Last week we brought home Stanley, our new Livestock Guardian Dog puppy. We decided on a Livestock Guardian dog for our flock last year, after thinking about the best ways to protect our goats and poultry on our new, rural farm.
A guardian dog appealed to us for several reasons. We didn't want to have to patrol for, fence out, or hunt every predator on our land, since that would be a full time job. A natural deterrent like an LGD seemed perfect, and our previous dog had become ill so we knew we would want a puppy in our lives soon. We visited a few farms with LGDs and were amazed at how kind and gentle they were with their animals and how friendly they were to the people that they knew were "ok".
The Maremma Sheepdog is a large white dog from central Italy. They've been used by the shepherds of Tuscany for centuries to guard their sheep against wolves. They are such a classic image in Italian farming that they are symbols in may works of art including Jean-Baptiste Oudry's Hunting the Wolf (1746) and Journey of the Magi to Bethlehem (1460) by Benozzo Gozzoli. In ancient times shepherds would forge large collars for these dogs with long spikes around them, to protect their necks in a battle with a wolf.
Large, musclar dogs, adult male Maremmas can weigh over 100lbs. Stanley was one of the larger puppies in his litter and he had eight brothers and sisters. Maremma's personalities are highly affectionate and kind, but very protective of their herd and family. Like all Livestock Guardian Dogs, Stanley lives with the goats and protects them 24-7. He has a safe run within the goat pen and otherwise he will patrol the borders of our fence line.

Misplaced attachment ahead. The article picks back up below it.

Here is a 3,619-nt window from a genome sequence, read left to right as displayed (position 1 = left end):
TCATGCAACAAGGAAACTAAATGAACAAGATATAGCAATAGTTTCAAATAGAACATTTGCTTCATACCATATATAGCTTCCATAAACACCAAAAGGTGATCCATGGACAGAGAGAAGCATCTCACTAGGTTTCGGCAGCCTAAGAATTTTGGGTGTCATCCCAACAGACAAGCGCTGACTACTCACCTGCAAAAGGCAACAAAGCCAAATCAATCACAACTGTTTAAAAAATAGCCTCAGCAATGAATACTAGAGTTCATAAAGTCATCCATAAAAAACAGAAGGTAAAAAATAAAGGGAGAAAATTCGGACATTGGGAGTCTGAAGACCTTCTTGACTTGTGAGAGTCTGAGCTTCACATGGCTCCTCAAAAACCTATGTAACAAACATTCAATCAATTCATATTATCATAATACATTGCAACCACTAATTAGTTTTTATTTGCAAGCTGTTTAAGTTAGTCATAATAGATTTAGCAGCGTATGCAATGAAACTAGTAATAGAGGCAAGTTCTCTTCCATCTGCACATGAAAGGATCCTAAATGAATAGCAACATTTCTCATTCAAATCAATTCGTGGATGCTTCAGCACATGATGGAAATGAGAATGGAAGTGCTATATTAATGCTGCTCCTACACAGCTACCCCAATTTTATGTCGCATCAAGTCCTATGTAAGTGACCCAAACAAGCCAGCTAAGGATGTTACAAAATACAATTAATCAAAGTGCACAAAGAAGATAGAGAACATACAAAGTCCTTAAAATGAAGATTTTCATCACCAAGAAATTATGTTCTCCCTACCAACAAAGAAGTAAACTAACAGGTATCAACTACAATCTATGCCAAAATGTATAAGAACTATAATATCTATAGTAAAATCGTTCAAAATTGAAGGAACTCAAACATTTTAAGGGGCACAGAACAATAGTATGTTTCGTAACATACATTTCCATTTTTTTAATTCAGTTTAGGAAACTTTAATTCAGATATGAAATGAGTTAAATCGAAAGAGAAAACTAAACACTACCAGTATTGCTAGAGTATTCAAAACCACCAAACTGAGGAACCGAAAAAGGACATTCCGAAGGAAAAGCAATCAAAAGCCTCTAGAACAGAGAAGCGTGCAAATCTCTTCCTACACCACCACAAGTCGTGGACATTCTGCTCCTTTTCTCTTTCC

While it may sound like Maremmas are part wild, it is very important to do as much or more hands on training of an LGD as you would with a regular house dog. It is important that they not only bond with their goats, but also with you, so they'll understand that you and the people you bring to the farm are friends. We spend plenty of time cuddling with Stanley, and equally as much time sitting with him and the goats, reminding him to sit and be gentle with them.
The goats were extremely skeptical of Stanley when he arrived. Mr Jones, our whether, would not stop bouncing around and snorting to show his displeasure. Sweet Pea, meanwhile, cemented her position as "herd queen" (the dominant female who protects the rest of the herd) by being the first to warm up to Stanley. At this point they comfortably touch noses and they're getting closer every day to just cuddling and wandering the pasture together.
We're working on training Stanley the boundaries of the pasture and that the goats, geese, and chickens are for him to protect. He is a quick, patient learner and not particularly interested in chasing or harassing any of the other animals. He is proving to be a true delight in our lives, and we cannot wait to watch him grow up with us.
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